Rhonda Burchmore is probably more a Spicks and Specks kinda girl than a RockWiz fan but she would be a dead-set winner for the section of that show where guests answer questions on a musical topic of their choice.
It's hard to imagine a single aspect of the life and times of Julie London that she wouldn't know by heart – plus she'd get extra points for singing the songs.
Over the 90 minutes or so of Rhonda's performance it's easy to see why the multi-talented, husky voiced, curvaceous singer-dancer and actor Ms Burchmore chose to present a show on the multi-talented, husky voiced, curvaceous singer-dancer and actor Ms London.
As Burchmore herself says part-way through: "The only different between us is nine inches." Somehow, she even manages to make that sound sexy.
Rather than act out the life story of the glamorous singer, Burchmore narrates the story in a rather documentary style, which jarred a little at the start but worked overall; it's done with sympathy and panache, enriched with some personal commentary from Burchmore, which stops it from becoming too clinical or dry.
Much kudos must go the backing band, The LA Combo, led by Ray Alldridge, who are consummate professionals – even to the point that Burchmore struggles at times to get any interaction with them, they're so focused on the music.
As the subject of the show, London's life was blessed with some luck, much strength and a serve of tragedy; it took some interesting twists and turns, included a fascinating mixture of people and its telling confirms how fine the line can be between great acclaim and anonymity, irrespective of talent.
In hindsight, however, what intrigued me the most was her versatility and output – and how quickly the world forgets those who behave well. Intensely private and averse to publicity, Julie London lived a relatively quiet life for a Hollywood superstar, which might explain why her name has fallen from the world's consciousness, while many of her contemporaries – Judy Garland springs to mind – are better remembered.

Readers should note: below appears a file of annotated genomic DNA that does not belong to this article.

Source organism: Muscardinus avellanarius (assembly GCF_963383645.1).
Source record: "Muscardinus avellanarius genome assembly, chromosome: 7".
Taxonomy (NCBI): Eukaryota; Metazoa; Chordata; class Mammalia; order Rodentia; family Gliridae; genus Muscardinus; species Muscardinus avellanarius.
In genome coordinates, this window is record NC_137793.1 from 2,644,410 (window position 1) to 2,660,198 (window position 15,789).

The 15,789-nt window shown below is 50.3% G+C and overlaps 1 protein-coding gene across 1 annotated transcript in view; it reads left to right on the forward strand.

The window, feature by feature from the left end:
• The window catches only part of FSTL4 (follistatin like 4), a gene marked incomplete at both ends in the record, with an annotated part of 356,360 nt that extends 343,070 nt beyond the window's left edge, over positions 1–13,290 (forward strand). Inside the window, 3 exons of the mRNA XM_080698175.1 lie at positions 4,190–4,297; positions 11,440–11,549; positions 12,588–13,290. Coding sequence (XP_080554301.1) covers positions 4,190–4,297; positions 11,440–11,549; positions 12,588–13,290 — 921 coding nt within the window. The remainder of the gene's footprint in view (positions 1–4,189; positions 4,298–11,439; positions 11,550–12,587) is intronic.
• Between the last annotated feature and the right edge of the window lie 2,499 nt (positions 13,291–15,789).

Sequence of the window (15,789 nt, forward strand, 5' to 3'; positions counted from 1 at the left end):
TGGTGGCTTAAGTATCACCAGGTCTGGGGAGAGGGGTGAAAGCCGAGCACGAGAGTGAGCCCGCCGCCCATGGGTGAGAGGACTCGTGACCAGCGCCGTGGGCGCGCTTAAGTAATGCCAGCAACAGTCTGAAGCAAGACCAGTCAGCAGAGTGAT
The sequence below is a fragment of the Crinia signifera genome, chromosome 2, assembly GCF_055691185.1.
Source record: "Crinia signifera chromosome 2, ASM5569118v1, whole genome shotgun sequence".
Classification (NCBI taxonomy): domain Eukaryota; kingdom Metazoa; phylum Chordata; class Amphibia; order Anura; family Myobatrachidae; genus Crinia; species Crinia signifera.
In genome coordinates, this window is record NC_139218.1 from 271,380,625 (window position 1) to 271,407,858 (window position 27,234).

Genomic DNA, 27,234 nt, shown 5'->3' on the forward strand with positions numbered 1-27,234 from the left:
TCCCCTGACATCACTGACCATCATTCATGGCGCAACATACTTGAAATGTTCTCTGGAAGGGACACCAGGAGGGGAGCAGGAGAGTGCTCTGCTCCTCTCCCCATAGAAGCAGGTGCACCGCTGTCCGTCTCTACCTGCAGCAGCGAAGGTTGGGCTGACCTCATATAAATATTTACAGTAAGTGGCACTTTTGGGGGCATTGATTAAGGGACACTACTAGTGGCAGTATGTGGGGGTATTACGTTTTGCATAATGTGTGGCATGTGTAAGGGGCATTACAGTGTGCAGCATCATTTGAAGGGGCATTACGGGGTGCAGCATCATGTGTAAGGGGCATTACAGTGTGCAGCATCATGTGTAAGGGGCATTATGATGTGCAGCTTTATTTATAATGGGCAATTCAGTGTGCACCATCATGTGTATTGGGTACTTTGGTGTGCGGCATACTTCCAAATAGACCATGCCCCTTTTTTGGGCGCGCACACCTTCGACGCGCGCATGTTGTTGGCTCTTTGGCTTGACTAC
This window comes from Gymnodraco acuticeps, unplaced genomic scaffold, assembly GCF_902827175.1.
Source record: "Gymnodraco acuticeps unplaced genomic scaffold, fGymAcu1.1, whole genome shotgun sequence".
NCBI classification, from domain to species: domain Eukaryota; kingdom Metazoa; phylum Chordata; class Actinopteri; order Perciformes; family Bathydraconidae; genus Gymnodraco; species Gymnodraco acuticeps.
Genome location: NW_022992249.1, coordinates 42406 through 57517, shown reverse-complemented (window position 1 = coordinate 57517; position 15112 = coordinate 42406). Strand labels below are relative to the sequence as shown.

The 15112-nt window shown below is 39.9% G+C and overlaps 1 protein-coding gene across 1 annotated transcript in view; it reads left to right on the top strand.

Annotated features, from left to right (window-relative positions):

Cry Me a River – written by her high school classmate, Arthur Hamilton – is a song many believe she still 'owns', but I had no idea she also sang versions of Yummy, Yummy, Yummy, Fly Me to the Moon, Blue Moon and The End of The World, plus a swag of other blues and jazz numbers.
Burchmore reminds us that London released an awe-inspiring 33 albums, appeared in about 20 movies – starring opposite leads such as Robert Taylor, Gary Cooper, Robert Mitchum, John Drew Barrymore, Robert Vaughn and David McCallum – as well as appearing in scores of television shows, from Rawhide to the role of nurse, Dixie McCall in Emergency!
She was also a popular war-time pin-up girl and became the face of Marlboro, which might account for the smoky tones.
London's voice was sultry and understated, effortlessly emotional. If anything, Burchmore's doesn't quite live up to it, but if not for this tribute show, I would not have re-listened to a few London classics on YouTube and I'd be none the wiser. It proved a great evening's entertainment, and reminder of a talented performer.
Dennis Smith presents
Cry Me a River – the World of Julie London
by Rhonda Burchmore and Gary Young based on an original treatment by Frank Howson
Director: Gary Young
Venue: Comedy Theatre
Dates: August 16 – 19, 2012
Tickets: $54.50 – $69.50
Running time: Approx 2 hours (with interval)